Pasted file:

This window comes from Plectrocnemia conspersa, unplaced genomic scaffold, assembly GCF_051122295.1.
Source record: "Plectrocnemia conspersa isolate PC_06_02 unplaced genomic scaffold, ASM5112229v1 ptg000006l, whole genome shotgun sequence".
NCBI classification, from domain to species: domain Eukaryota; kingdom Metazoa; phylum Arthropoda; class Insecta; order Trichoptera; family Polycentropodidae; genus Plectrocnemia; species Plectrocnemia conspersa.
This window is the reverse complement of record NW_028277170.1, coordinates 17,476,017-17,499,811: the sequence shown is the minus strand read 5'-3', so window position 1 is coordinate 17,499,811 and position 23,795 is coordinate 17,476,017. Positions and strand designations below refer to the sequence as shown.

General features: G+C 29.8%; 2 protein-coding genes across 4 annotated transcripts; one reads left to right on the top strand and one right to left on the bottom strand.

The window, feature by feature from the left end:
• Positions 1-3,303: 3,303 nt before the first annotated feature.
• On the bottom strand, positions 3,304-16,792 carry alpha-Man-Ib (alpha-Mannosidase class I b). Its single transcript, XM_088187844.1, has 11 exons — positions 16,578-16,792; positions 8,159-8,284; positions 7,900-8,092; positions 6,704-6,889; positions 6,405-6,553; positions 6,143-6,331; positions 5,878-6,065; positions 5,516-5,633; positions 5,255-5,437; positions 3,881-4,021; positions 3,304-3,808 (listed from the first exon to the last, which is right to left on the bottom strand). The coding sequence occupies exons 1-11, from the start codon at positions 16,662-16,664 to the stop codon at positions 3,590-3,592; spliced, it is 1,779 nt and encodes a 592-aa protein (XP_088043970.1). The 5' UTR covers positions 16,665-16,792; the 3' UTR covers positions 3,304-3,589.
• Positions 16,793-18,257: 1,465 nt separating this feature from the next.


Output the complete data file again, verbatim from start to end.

This window comes from Plectrocnemia conspersa, unplaced genomic scaffold, assembly GCF_051122295.1.
Source record: "Plectrocnemia conspersa isolate PC_06_02 unplaced genomic scaffold, ASM5112229v1 ptg000006l, whole genome shotgun sequence".
NCBI classification, from domain to species: domain Eukaryota; kingdom Metazoa; phylum Arthropoda; class Insecta; order Trichoptera; family Polycentropodidae; genus Plectrocnemia; species Plectrocnemia conspersa.
This window is the reverse complement of record NW_028277170.1, coordinates 17,476,017-17,499,811: the sequence shown is the minus strand read 5'-3', so window position 1 is coordinate 17,499,811 and position 23,795 is coordinate 17,476,017. Positions and strand designations below refer to the sequence as shown.

General features: G+C 29.8%; 2 protein-coding genes across 4 annotated transcripts; one reads left to right on the top strand and one right to left on the bottom strand.

The window, feature by feature from the left end:
• Positions 1-3,303: 3,303 nt before the first annotated feature.
• On the bottom strand, positions 3,304-16,792 carry alpha-Man-Ib (alpha-Mannosidase class I b). Its single transcript, XM_088187844.1, has 11 exons — positions 16,578-16,792; positions 8,159-8,284; positions 7,900-8,092; positions 6,704-6,889; positions 6,405-6,553; positions 6,143-6,331; positions 5,878-6,065; positions 5,516-5,633; positions 5,255-5,437; positions 3,881-4,021; positions 3,304-3,808 (listed from the first exon to the last, which is right to left on the bottom strand). The coding sequence occupies exons 1-11, from the start codon at positions 16,662-16,664 to the stop codon at positions 3,590-3,592; spliced, it is 1,779 nt and encodes a 592-aa protein (XP_088043970.1). The 5' UTR covers positions 16,665-16,792; the 3' UTR covers positions 3,304-3,589.
• Positions 16,793-18,257: 1,465 nt separating this feature from the next.